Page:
The section continues with a fifth chapter by Ruth Breeze and Manuel Casado-Velarde (University of Navarra), ‘Expressing emotions without emotional lexis: A crosslinguistic approach to the phraseology of the emotions in Spanish’. In this paper, the authors focus on the phraseology used to express emotions in Spanish, taking English as a point of comparison. In particular, the analysis considers how emotions are expressed by lexical items and phrases that are not inherently part of the emotional lexis. They concentrate on 3 main topics: phrases that indicate presence and absence of emotions, control and failure to control powerful emotions, and linguistic affordances for expressing uncomfortable but vague emotions. Several differences between the two languages are found and thoroughly explained.
The concluding chapter of this first section is entitled ‘The value of left and right’, by Ad Foolen (Radboud University). It focuses on the emotive value (‘axiology’) of left and right across different languages. What emerges is an asymmetry in the emotional values for the two concepts. Specifically, the word ‘left’ carries a negative value, whereas ‘right’ carries positive associations. This asymmetry in emotional values in turn “reflects a complex interaction between neural architecture and social responses to lateralization, as manifested for example in entrenched beliefs and feelings about handedness”. The main claim of the author is that research on the axiological value of left and right concepts may contribute to potentially important insights into laterality in general.
Section 2 is entitled “Pragmatics and emotion: cyberemotion, the emotion of humor, pragmatic (epistemic) markers of emotion”. The general theme of the section is the impact of emotions in various real-life situations, such as phatic communication on the Internet, the maintenance of humor and conviviality in conversation, and the expression of displeasure and anger at injustices. The first contribution to this section is ‘A cognitive pragmatics of the phatic Internet’ by Francisco Yus (University of Valencia). As the author explains, in the ‘phatic Internet’ “(…) the propositional content transferred to other users is increasingly irrelevant but the effects that this content generates (in terms of emotions and feelings of connection, sociability, group membership, friends’ acknowledgment and mutual awareness, etc.) are utterly relevant”. The chapter argues that the emotions evoked by phatic interactions and phatic implicatures should be researched as the main effects of such type of communication (following Relevance Theory, RT, Sperber & Wilson, 1986). For these types of Internet-mediated communication effects the author proposes the term phatic effects.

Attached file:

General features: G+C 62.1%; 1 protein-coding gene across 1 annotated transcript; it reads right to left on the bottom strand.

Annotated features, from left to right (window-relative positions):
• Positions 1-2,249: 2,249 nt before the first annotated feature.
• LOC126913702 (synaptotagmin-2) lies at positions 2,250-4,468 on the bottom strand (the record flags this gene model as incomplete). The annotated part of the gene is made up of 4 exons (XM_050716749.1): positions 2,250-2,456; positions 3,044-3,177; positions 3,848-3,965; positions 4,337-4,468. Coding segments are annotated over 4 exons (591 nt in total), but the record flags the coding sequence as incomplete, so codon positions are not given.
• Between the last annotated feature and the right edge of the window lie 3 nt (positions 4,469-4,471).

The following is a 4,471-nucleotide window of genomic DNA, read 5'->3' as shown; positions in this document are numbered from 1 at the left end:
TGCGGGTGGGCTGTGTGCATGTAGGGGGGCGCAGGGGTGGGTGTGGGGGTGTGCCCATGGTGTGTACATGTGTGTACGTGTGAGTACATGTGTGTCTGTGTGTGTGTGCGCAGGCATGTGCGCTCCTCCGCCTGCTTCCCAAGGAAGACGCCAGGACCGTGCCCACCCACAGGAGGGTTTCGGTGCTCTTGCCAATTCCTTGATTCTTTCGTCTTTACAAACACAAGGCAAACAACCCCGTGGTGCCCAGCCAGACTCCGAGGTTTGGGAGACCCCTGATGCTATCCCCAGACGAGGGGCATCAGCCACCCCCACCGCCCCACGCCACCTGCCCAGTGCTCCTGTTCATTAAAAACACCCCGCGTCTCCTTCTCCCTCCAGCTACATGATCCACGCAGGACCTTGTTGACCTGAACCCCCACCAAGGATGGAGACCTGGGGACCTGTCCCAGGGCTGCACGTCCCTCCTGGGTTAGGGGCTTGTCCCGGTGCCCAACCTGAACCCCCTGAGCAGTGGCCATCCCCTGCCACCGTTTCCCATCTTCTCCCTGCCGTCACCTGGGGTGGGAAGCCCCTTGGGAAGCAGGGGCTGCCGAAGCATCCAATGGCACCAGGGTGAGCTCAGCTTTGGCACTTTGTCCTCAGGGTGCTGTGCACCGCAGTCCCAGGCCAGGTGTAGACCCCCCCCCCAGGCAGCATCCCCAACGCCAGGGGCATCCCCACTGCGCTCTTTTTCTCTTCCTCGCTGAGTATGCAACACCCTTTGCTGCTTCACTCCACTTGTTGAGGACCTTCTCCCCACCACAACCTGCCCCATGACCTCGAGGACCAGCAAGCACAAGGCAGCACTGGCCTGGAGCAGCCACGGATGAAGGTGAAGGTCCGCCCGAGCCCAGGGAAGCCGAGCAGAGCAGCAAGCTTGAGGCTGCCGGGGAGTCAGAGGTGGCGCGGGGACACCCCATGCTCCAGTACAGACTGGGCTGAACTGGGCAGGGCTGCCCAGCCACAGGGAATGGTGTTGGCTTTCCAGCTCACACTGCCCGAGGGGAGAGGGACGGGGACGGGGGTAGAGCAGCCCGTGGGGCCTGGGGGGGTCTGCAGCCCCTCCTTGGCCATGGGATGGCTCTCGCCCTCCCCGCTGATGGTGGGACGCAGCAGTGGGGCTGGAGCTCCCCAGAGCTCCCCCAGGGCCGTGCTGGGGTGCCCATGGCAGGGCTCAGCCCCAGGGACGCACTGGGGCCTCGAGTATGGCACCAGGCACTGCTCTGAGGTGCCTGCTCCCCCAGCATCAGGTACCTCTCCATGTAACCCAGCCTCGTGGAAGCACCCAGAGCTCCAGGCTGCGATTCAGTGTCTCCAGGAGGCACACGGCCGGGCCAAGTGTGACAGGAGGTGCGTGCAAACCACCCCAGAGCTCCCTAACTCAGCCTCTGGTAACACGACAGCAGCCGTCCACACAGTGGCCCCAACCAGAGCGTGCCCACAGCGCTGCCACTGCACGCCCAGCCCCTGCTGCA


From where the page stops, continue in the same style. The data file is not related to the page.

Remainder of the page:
The second chapter, ‘Humor and mirth: Emotions, embodied cognition, and sustained humor’ by Salvatore Attardo (Texas A&M University-Commerce), focuses on ‘sustained humor’ (Attardo, 2017), i.e. humorous exchanges that last more than three turns, which the author characterizes as a ‘virtuous circle’. The paper takes an Embodied Cognition perspective (Wilson & Foglia, 2017) and examines the bodily cues of humorous intention in speaker and hearer (e.g., smiling synchrony), and the feedback loop of reciprocity triggered by mirror neurons.
The paper concluding the second section of the book is ‘My anger was justified surely? Epistemic markers across British English and German emotion events’, authored by Nina Fronhofer (University of Augsburg). The paper focuses on epistemic markers of ANGER events (i.e. anger, irritation, discontent) from a cross-linguistic perspective. The research develops the Emotion Event Model and in particular explores the role of such epistemic markers as sub-units of analysis in Emotion Events. The analysis is carried out on a corpus of written narratives elicited from British and German university students. Results suggested that in general German writers display more ANGER events than British ones, and that male writers use more epistemic markers than females. Moreover, in the British Emotion Events, more markers of ‘low’ certainty were used in contrast to more markers of ‘high’ certainty in the German ones. The findings underline the importance of epistemic markers for modeling of emotional discourse.
The third section of the volume is focused on interdisciplinary relations of linguistics, pragmatics and psychology. It explores how emotion shows up in different discourse types. In particular, it focuses on how emotional intelligence correlates with pragmatic competence, how linguistic ability correlates with capacity to recognize emotions, and how insights from psychology engender opportunities for refining and reforming categories of emotion proposed by linguists.